Electronic commerce (e-commerce) is set for strong growth in the 10-member bloc within the Association of Southeast Asian Nations (Asean) to soar in Southeast Asia as internet penetration in the region achieves critical mass, suggests a report from UBS.
The bank suggests that Asean has a 32% ‘internet penetration rate’ – or close to 200m users – out of a total population of 620m, which is set to rise by 48% to 294m users over the next three years. UBS’s figures contrast with widely-accepted market data, which is cited by the bank, that indicates there are no more than 62m users.
“Asean has reached its ‘mobile moment’,” writes Raymond Maguire, the report’s Bangkok-based lead analyst. Most internet traffic in the region comes from mobile devices, as the traditional PC has been circumvented by the arrival of third generation (3G) services coupled with wider ownership of mobile devices by consumers thanks to lower prices.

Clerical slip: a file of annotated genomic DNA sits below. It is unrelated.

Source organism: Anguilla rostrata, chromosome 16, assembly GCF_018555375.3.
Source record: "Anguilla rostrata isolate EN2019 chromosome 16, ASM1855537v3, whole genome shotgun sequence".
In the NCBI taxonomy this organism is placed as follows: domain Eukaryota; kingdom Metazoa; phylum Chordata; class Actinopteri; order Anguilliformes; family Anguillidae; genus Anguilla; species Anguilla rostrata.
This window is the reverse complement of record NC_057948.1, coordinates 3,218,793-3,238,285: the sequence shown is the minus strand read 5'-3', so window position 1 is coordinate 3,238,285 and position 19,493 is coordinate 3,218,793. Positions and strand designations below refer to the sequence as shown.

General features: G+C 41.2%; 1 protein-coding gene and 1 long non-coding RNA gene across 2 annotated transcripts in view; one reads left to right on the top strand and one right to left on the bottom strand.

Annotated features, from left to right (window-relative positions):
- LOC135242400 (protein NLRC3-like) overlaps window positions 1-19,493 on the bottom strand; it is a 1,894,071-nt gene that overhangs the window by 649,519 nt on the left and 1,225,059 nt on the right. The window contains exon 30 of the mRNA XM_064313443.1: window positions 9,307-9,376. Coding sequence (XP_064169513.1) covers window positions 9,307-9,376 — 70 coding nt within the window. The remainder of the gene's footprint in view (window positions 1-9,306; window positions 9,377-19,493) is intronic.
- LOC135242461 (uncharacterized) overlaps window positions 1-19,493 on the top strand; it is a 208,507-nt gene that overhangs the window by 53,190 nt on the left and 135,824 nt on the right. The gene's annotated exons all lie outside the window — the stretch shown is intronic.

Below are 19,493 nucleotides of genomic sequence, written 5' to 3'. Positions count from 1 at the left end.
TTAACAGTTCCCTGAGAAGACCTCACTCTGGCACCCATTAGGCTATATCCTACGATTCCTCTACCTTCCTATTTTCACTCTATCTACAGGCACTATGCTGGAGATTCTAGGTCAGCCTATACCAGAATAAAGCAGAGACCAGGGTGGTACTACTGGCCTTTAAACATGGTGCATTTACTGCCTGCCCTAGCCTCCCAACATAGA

The report adds that business is thriving despite the challenges of low credit card penetration, inefficient supply chains and inhibitive customs and tax regulations.
Asean accounts for up to 48% of the world’s internet users and two in three of them are under 35 years of age, meaning that the consumer base for e-tailing sites is vast – and its potential still largely untapped.
UBS says that the potential is best illustrated by Thailand. At the start of 2013 the country – the second largest economy in Asean – was one of few countries in the world without 3G along with North Korea and Cuba. However, internet penetration in Thailand has already reached a level that puts it on par with China in 2009.
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Asean’s e-tail market currently generates between US$548m to US$1.1bn, accounting for just 0.12% to 0.24% of total retail sales, but UBS says this is set to increase five-fold by 2020. The room for growth is immense, with a long way to go before the region matches the 8% and 8.7% market shares of e-tail in China and the US. The main potential obstacle to growth is that household and credit card debt has already reached worrying levels in countries such as Thailand and Malaysia.
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